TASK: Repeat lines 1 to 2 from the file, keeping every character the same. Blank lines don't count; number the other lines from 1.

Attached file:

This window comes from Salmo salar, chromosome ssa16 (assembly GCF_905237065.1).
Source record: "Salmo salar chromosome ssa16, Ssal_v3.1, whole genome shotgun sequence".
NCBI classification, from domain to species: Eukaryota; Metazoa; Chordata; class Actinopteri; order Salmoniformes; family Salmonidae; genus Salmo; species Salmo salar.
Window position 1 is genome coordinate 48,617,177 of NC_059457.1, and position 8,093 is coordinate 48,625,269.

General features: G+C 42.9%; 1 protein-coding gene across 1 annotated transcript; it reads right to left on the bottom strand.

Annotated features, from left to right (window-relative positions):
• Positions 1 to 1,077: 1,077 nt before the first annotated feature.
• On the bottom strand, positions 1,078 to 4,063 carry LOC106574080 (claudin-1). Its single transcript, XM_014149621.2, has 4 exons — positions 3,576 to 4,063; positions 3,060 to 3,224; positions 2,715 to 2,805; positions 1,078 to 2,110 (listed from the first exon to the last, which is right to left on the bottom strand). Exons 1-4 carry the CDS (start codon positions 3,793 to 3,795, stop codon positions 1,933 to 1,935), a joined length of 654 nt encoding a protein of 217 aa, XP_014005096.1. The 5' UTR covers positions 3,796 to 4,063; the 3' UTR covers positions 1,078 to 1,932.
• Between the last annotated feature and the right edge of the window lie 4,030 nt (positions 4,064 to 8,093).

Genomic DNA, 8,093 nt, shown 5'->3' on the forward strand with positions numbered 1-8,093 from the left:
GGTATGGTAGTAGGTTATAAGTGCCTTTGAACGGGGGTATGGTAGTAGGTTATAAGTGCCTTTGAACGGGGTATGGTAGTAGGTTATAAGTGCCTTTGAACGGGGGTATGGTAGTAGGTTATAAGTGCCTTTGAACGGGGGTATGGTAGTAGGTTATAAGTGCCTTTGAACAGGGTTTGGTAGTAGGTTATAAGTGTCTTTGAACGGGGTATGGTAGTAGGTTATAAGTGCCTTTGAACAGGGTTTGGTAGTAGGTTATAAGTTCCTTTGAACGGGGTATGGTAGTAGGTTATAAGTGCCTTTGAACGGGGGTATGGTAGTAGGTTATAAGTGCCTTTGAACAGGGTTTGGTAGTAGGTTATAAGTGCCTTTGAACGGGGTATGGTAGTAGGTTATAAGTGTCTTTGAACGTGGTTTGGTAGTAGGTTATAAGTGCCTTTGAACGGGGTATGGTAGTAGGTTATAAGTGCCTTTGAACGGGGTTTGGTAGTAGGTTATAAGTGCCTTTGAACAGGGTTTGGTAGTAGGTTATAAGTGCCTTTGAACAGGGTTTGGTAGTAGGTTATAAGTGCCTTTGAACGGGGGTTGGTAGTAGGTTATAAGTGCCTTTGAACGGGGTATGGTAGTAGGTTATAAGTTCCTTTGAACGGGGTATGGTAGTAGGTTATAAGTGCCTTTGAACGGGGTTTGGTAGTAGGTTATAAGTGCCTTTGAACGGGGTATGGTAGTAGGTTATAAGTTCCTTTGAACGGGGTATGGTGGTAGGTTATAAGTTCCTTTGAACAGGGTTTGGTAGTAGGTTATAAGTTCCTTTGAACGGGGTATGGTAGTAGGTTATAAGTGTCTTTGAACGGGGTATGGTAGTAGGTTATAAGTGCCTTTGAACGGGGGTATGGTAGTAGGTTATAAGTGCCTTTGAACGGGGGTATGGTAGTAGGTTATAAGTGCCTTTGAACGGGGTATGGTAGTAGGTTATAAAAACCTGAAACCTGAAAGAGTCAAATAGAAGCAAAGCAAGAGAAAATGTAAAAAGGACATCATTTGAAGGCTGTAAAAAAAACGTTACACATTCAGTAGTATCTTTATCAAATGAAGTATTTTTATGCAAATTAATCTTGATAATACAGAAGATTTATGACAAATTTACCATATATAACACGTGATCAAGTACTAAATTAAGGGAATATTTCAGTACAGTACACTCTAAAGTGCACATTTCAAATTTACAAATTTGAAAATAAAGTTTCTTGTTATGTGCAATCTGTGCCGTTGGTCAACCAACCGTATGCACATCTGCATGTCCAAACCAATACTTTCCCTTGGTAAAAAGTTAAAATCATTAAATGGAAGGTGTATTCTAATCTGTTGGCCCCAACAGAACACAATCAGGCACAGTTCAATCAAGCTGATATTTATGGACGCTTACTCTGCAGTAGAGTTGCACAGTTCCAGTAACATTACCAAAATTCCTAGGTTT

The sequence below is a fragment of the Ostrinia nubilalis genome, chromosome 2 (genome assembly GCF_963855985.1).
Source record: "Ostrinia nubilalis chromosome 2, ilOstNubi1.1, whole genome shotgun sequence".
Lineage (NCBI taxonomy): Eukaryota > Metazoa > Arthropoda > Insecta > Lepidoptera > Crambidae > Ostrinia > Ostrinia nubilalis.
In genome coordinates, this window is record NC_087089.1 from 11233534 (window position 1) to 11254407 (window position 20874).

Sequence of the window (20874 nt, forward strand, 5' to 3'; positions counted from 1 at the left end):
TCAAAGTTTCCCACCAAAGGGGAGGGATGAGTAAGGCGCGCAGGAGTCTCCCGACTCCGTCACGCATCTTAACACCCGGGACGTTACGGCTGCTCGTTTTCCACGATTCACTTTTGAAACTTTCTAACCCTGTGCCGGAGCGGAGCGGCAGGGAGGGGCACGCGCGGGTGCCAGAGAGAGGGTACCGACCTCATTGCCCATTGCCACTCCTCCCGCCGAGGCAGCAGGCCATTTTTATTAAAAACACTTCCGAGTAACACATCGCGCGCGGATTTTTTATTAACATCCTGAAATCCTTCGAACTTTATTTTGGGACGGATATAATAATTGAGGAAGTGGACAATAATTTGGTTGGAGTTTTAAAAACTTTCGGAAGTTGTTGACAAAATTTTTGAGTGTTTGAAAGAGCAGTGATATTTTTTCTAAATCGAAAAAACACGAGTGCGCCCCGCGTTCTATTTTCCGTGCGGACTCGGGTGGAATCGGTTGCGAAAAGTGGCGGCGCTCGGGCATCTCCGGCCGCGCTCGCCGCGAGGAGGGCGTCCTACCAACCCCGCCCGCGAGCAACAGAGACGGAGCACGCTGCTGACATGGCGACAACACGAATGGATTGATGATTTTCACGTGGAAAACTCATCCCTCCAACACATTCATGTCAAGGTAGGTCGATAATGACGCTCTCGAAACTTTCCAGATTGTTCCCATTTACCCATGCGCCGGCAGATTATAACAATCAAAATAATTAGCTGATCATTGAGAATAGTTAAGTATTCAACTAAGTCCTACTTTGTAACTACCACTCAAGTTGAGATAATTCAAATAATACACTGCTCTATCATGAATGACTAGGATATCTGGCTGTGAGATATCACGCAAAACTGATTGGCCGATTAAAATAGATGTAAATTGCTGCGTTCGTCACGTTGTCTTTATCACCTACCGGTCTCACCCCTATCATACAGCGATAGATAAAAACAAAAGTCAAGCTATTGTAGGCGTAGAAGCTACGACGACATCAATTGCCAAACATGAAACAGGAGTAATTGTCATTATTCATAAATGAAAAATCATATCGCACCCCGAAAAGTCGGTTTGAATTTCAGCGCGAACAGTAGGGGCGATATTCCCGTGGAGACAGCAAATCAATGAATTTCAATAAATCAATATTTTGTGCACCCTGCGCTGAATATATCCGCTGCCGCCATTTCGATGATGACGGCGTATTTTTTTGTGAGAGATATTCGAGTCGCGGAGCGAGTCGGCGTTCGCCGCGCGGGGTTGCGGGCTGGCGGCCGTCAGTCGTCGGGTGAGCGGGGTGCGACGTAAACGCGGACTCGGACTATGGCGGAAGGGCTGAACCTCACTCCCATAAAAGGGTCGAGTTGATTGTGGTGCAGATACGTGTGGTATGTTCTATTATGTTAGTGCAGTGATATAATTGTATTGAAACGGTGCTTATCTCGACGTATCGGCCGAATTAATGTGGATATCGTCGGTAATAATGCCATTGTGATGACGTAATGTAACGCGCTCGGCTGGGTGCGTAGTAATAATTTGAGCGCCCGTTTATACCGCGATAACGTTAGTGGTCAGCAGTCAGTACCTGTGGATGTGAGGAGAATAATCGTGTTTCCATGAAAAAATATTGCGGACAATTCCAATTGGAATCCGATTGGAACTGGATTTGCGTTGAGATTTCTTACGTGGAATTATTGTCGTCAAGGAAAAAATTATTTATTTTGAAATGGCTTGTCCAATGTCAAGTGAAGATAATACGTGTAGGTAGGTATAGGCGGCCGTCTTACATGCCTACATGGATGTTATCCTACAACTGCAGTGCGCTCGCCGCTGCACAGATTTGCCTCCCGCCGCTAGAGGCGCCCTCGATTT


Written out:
This window comes from Salmo salar, chromosome ssa16 (assembly GCF_905237065.1).
Source record: "Salmo salar chromosome ssa16, Ssal_v3.1, whole genome shotgun sequence".